THE BIG SUNDAY DINNER

When I was young, my family always had a big

Dining Room and Dinner Table courtesy of digidreamgrafix

Dining Room and Dinner Table courtesy of digidreamgrafix

Sunday dinner. After church, we gathered  around the dining room table. The blessing came first and then we passed around dishes like green beans, squash casserole, fried chicken, roast beef, rice and gravy, and homemade biscuits. Dessert was always extra special. In preparation for the big meal, Mom would make something on Saturday like a coconut cake or cherry pie served a la mode. The Sunday dinner was the biggest and best of the week. After the scrumptious meal, we lingered around the table with a second glass of sweet iced tea or a second helping of dessert. I don’t remember what we chatted about except maybe it was something the preacher had said in his sermon or news about a fellow church member. It was a simpler time when people actually conversed face to face. There was no email or text messaging.
Somewhere along the way, Sundays got lost in the normal routine of every other day. Today many people don’t eat together as a family on any day, much less Sunday. Everyone is rushing off somewhere and grabbing a quick bite to eat, or they are eating dinner on a tray in front of the television. In my opinion, children especially need the structure of the family meal where they learn manners and how to interact with adults. My belief is there should be no television and no electronic devices at the table.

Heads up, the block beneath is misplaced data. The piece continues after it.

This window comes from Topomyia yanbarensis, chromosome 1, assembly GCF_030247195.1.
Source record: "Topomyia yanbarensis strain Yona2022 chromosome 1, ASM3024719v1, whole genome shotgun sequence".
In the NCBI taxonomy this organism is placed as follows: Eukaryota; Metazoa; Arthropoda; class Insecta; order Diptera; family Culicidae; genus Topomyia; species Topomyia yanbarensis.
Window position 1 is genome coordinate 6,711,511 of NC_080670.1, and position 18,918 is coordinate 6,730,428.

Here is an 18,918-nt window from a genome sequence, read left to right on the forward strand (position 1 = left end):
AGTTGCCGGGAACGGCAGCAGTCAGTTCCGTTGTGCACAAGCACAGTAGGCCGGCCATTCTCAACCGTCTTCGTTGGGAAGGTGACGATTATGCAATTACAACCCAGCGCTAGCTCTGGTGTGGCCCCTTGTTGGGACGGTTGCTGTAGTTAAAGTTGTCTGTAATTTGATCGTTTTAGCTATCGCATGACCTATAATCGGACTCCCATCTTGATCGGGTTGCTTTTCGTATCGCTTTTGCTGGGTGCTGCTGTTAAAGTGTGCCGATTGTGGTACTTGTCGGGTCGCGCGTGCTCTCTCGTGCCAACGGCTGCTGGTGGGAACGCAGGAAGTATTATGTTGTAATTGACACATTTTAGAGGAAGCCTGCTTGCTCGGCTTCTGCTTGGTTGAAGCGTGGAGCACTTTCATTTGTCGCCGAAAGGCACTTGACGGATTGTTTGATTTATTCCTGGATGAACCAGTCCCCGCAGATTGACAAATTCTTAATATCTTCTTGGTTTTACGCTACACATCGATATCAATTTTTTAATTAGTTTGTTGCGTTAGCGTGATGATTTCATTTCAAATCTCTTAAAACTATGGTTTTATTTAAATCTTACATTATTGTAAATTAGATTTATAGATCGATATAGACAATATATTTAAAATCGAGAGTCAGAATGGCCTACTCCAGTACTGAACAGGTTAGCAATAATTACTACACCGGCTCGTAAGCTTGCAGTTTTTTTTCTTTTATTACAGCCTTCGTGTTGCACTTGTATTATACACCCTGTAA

Several years ago I tried the old fashion big Sunday dinner with my family as test subjects. It lasted two weeks. To be honest, it was too much work. Because I was working full time, I did not have the time required to pull it off. Weekends were my catch-up days for things I had put off during the week. On every episode of the show “Blue Bloods,” the Reagan family gathers around the dinner table after attending Sunday mass. The screenwriters use it as a way to wrap up the plot and sub-plots of that week’s program, so of course, the family, born and bred law enforcement folks, usually talk shop. But at least they’re talking to one another!
I miss those days of the big Sunday dinner, but I am afraid they are gone for good. If you are one of the rare families that still congregate over the big Sunday meal, I’d love to hear from you. Any advice on how to restore this forgotten tradition?

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About Susan MIlls Wilson

Susan Mills Wilson is a native of North Carolina where she writes romantic suspense. She is the leader of the Charlotte Writers Club Mystery Critique Group and a member of Charlotte Writers Club. Subscribe to Susan’s blog at www.susanmillswilson.com.
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